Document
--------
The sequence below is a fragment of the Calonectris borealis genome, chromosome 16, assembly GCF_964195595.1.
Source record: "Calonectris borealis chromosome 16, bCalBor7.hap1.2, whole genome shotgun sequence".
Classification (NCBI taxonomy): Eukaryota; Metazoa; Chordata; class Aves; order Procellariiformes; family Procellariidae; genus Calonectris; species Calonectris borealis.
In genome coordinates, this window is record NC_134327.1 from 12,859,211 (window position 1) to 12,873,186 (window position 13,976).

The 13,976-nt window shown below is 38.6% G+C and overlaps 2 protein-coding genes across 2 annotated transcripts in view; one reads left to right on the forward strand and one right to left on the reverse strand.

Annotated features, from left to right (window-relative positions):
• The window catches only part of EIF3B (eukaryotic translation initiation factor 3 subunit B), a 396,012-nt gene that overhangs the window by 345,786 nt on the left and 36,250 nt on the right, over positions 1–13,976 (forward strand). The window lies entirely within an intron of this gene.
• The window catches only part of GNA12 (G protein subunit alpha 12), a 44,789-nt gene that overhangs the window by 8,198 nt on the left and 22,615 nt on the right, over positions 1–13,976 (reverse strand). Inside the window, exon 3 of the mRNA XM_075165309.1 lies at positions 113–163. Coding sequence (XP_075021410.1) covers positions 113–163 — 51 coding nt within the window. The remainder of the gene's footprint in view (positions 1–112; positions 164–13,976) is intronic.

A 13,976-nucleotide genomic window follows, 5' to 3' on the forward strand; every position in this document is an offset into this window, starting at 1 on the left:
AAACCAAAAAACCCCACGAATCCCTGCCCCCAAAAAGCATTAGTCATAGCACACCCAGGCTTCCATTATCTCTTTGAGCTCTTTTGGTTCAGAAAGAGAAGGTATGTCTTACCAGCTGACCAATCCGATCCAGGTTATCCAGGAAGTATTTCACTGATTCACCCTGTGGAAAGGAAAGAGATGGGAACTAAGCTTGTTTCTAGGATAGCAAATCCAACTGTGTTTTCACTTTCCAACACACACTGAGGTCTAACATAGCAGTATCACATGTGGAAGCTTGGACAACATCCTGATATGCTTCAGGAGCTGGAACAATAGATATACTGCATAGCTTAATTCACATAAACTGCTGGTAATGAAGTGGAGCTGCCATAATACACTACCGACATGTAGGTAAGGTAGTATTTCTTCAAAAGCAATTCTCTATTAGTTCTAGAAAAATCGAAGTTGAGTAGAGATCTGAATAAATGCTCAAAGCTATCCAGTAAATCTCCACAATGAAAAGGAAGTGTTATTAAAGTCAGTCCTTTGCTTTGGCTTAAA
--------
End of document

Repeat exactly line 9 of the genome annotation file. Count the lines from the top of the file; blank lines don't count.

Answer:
A 13,976-nucleotide genomic window follows, 5' to 3' on the forward strand; every position in this document is an offset into this window, starting at 1 on the left: